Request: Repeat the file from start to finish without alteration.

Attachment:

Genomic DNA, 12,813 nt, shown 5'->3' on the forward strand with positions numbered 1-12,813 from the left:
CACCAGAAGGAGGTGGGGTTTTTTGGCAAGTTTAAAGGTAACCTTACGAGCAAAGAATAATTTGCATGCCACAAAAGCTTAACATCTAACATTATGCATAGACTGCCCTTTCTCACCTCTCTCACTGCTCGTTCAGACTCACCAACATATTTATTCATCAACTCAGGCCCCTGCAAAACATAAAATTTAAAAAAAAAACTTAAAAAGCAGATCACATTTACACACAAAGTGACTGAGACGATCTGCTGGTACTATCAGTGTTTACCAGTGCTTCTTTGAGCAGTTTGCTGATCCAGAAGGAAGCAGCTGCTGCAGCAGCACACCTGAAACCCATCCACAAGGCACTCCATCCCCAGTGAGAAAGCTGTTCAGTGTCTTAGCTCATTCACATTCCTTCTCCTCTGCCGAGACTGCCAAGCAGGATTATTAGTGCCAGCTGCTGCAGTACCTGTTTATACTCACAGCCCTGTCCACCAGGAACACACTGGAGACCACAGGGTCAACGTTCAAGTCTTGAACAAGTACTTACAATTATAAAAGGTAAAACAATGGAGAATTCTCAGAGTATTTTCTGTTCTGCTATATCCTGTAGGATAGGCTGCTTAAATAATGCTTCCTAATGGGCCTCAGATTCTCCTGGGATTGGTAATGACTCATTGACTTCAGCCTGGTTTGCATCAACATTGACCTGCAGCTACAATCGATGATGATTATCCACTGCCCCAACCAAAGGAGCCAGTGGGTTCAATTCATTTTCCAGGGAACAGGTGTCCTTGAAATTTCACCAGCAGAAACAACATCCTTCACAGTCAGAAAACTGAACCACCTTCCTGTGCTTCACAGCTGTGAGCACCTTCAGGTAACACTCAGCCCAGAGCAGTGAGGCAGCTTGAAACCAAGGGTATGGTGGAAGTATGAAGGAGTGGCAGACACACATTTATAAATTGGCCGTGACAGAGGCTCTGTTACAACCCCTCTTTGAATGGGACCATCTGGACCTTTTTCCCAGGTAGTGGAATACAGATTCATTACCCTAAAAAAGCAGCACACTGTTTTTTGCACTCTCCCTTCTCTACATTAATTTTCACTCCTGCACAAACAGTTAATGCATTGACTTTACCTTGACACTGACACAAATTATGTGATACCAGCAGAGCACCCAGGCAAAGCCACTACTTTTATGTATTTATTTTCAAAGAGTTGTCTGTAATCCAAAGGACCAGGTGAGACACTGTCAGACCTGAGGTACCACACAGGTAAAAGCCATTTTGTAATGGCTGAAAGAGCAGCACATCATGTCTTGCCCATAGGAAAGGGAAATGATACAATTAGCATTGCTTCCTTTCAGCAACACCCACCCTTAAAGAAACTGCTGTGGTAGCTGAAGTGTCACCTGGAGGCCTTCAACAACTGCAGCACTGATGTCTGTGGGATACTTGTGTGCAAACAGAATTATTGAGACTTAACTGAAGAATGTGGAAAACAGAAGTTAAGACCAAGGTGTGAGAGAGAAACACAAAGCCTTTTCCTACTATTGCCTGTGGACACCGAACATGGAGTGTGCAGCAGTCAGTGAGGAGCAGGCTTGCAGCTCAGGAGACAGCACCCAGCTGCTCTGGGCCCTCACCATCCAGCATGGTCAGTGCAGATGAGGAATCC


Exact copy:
Genomic DNA, 12,813 nt, shown 5'->3' on the forward strand with positions numbered 1-12,813 from the left:
CACCAGAAGGAGGTGGGGTTTTTTGGCAAGTTTAAAGGTAACCTTACGAGCAAAGAATAATTTGCATGCCACAAAAGCTTAACATCTAACATTATGCATAGACTGCCCTTTCTCACCTCTCTCACTGCTCGTTCAGACTCACCAACATATTTATTCATCAACTCAGGCCCCTGCAAAACATAAAATTTAAAAAAAAAACTTAAAAAGCAGATCACATTTACACACAAAGTGACTGAGACGATCTGCTGGTACTATCAGTGTTTACCAGTGCTTCTTTGAGCAGTTTGCTGATCCAGAAGGAAGCAGCTGCTGCAGCAGCACACCTGAAACCCATCCACAAGGCACTCCATCCCCAGTGAGAAAGCTGTTCAGTGTCTTAGCTCATTCACATTCCTTCTCCTCTGCCGAGACTGCCAAGCAGGATTATTAGTGCCAGCTGCTGCAGTACCTGTTTATACTCACAGCCCTGTCCACCAGGAACACACTGGAGACCACAGGGTCAACGTTCAAGTCTTGAACAAGTACTTACAATTATAAAAGGTAAAACAATGGAGAATTCTCAGAGTATTTTCTGTTCTGCTATATCCTGTAGGATAGGCTGCTTAAATAATGCTTCCTAATGGGCCTCAGATTCTCCTGGGATTGGTAATGACTCATTGACTTCAGCCTGGTTTGCATCAACATTGACCTGCAGCTACAATCGATGATGATTATCCACTGCCCCAACCAAAGGAGCCAGTGGGTTCAATTCATTTTCCAGGGAACAGGTGTCCTTGAAATTTCACCAGCAGAAACAACATCCTTCACAGTCAGAAAACTGAACCACCTTCCTGTGCTTCACAGCTGTGAGCACCTTCAGGTAACACTCAGCCCAGAGCAGTGAGGCAGCTTGAAACCAAGGGTATGGTGGAAGTATGAAGGAGTGGCAGACACACATTTATAAATTGGCCGTGACAGAGGCTCTGTTACAACCCCTCTTTGAATGGGACCATCTGGACCTTTTTCCCAGGTAGTGGAATACAGATTCATTACCCTAAAAAAGCAGCACACTGTTTTTTGCACTCTCCCTTCTCTACATTAATTTTCACTCCTGCACAAACAGTTAATGCATTGACTTTACCTTGACACTGACACAAATTATGTGATACCAGCAGAGCACCCAGGCAAAGCCACTACTTTTATGTATTTATTTTCAAAGAGTTGTCTGTAATCCAAAGGACCAGGTGAGACACTGTCAGACCTGAGGTACCACACAGGTAAAAGCCATTTTGTAATGGCTGAAAGAGCAGCACATCATGTCTTGCCCATAGGAAAGGGAAATGATACAATTAGCATTGCTTCCTTTCAGCAACACCCACCCTTAAAGAAACTGCTGTGGTAGCTGAAGTGTCACCTGGAGGCCTTCAACAACTGCAGCACTGATGTCTGTGGGATACTTGTGTGCAAACAGAATTATTGAGACTTAACTGAAGAATGTGGAAAACAGAAGTTAAGACCAAGGTGTGAGAGAGAAACACAAAGCCTTTTCCTACTATTGCCTGTGGACACCGAACATGGAGTGTGCAGCAGTCAGTGAGGAGCAGGCTTGCAGCTCAGGAGACAGCACCCAGCTGCTCTGGGCCCTCACCATCCAGCATGGTCAGTGCAGATGAGGAATCC